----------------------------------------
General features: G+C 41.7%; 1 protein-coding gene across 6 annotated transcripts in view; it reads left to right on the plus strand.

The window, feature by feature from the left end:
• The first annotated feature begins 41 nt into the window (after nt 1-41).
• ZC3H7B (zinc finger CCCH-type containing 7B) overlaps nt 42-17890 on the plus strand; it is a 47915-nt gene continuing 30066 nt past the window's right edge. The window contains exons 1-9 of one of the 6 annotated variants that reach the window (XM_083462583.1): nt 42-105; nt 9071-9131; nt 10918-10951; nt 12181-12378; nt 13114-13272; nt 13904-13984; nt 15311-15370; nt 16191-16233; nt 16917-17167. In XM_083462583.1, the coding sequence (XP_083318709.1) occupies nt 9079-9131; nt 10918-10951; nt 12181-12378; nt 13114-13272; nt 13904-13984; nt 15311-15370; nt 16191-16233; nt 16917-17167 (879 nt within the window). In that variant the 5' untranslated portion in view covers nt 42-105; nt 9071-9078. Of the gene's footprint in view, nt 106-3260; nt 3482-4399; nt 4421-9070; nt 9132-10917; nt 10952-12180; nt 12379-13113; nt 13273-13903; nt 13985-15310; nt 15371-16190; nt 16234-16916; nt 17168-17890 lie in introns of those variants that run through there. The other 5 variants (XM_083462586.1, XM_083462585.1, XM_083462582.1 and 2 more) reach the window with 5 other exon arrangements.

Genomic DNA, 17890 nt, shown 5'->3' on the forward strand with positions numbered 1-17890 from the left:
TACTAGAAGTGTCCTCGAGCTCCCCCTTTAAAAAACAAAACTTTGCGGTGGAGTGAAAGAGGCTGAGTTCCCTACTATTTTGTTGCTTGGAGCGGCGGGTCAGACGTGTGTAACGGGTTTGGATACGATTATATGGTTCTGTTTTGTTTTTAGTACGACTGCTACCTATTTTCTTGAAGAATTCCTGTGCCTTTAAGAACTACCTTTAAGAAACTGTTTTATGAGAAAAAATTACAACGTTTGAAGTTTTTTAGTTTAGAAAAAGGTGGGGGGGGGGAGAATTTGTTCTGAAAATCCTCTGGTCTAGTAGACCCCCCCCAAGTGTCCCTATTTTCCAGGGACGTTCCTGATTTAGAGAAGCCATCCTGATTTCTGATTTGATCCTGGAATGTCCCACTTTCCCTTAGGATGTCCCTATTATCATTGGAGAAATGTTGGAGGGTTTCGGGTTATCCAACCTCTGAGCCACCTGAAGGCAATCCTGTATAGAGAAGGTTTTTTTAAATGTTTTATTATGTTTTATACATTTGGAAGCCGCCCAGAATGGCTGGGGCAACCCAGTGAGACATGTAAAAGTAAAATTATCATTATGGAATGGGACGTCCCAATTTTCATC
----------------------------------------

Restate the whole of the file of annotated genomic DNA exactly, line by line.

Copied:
General features: G+C 41.7%; 1 protein-coding gene across 6 annotated transcripts in view; it reads left to right on the plus strand.

The window, feature by feature from the left end:
• The first annotated feature begins 41 nt into the window (after nt 1-41).
• ZC3H7B (zinc finger CCCH-type containing 7B) overlaps nt 42-17890 on the plus strand; it is a 47915-nt gene continuing 30066 nt past the window's right edge. The window contains exons 1-9 of one of the 6 annotated variants that reach the window (XM_083462583.1): nt 42-105; nt 9071-9131; nt 10918-10951; nt 12181-12378; nt 13114-13272; nt 13904-13984; nt 15311-15370; nt 16191-16233; nt 16917-17167. In XM_083462583.1, the coding sequence (XP_083318709.1) occupies nt 9079-9131; nt 10918-10951; nt 12181-12378; nt 13114-13272; nt 13904-13984; nt 15311-15370; nt 16191-16233; nt 16917-17167 (879 nt within the window). In that variant the 5' untranslated portion in view covers nt 42-105; nt 9071-9078. Of the gene's footprint in view, nt 106-3260; nt 3482-4399; nt 4421-9070; nt 9132-10917; nt 10952-12180; nt 12379-13113; nt 13273-13903; nt 13985-15310; nt 15371-16190; nt 16234-16916; nt 17168-17890 lie in introns of those variants that run through there. The other 5 variants (XM_083462586.1, XM_083462585.1, XM_083462582.1 and 2 more) reach the window with 5 other exon arrangements.

Genomic DNA, 17890 nt, shown 5'->3' on the forward strand with positions numbered 1-17890 from the left:
TACTAGAAGTGTCCTCGAGCTCCCCCTTTAAAAAACAAAACTTTGCGGTGGAGTGAAAGAGGCTGAGTTCCCTACTATTTTGTTGCTTGGAGCGGCGGGTCAGACGTGTGTAACGGGTTTGGATACGATTATATGGTTCTGTTTTGTTTTTAGTACGACTGCTACCTATTTTCTTGAAGAATTCCTGTGCCTTTAAGAACTACCTTTAAGAAACTGTTTTATGAGAAAAAATTACAACGTTTGAAGTTTTTTAGTTTAGAAAAAGGTGGGGGGGGGGAGAATTTGTTCTGAAAATCCTCTGGTCTAGTAGACCCCCCCCAAGTGTCCCTATTTTCCAGGGACGTTCCTGATTTAGAGAAGCCATCCTGATTTCTGATTTGATCCTGGAATGTCCCACTTTCCCTTAGGATGTCCCTATTATCATTGGAGAAATGTTGGAGGGTTTCGGGTTATCCAACCTCTGAGCCACCTGAAGGCAATCCTGTATAGAGAAGGTTTTTTTAAATGTTTTATTATGTTTTATACATTTGGAAGCCGCCCAGAATGGCTGGGGCAACCCAGTGAGACATGTAAAAGTAAAATTATCATTATGGAATGGGACGTCCCAATTTTCATC